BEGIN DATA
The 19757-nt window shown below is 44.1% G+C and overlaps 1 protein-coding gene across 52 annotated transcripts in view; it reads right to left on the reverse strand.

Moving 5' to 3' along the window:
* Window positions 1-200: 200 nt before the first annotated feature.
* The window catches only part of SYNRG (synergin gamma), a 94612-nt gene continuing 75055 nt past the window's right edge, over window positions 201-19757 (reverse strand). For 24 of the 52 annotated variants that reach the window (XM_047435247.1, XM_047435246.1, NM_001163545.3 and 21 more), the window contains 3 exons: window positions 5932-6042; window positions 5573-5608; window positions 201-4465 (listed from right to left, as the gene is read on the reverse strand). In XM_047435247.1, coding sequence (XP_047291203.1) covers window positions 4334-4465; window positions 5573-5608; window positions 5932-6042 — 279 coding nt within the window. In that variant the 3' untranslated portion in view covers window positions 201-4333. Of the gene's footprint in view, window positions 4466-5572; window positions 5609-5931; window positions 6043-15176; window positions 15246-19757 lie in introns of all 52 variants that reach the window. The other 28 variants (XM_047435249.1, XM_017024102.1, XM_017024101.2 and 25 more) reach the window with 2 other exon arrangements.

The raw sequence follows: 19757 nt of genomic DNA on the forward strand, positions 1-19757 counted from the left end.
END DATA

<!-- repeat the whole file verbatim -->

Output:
The 19757-nt window shown below is 44.1% G+C and overlaps 1 protein-coding gene across 52 annotated transcripts in view; it reads right to left on the reverse strand.

Moving 5' to 3' along the window:
* Window positions 1-200: 200 nt before the first annotated feature.
* The window catches only part of SYNRG (synergin gamma), a 94612-nt gene continuing 75055 nt past the window's right edge, over window positions 201-19757 (reverse strand). For 24 of the 52 annotated variants that reach the window (XM_047435247.1, XM_047435246.1, NM_001163545.3 and 21 more), the window contains 3 exons: window positions 5932-6042; window positions 5573-5608; window positions 201-4465 (listed from right to left, as the gene is read on the reverse strand). In XM_047435247.1, coding sequence (XP_047291203.1) covers window positions 4334-4465; window positions 5573-5608; window positions 5932-6042 — 279 coding nt within the window. In that variant the 3' untranslated portion in view covers window positions 201-4333. Of the gene's footprint in view, window positions 4466-5572; window positions 5609-5931; window positions 6043-15176; window positions 15246-19757 lie in introns of all 52 variants that reach the window. The other 28 variants (XM_047435249.1, XM_017024102.1, XM_017024101.2 and 25 more) reach the window with 2 other exon arrangements.

The raw sequence follows: 19757 nt of genomic DNA on the forward strand, positions 1-19757 counted from the left end.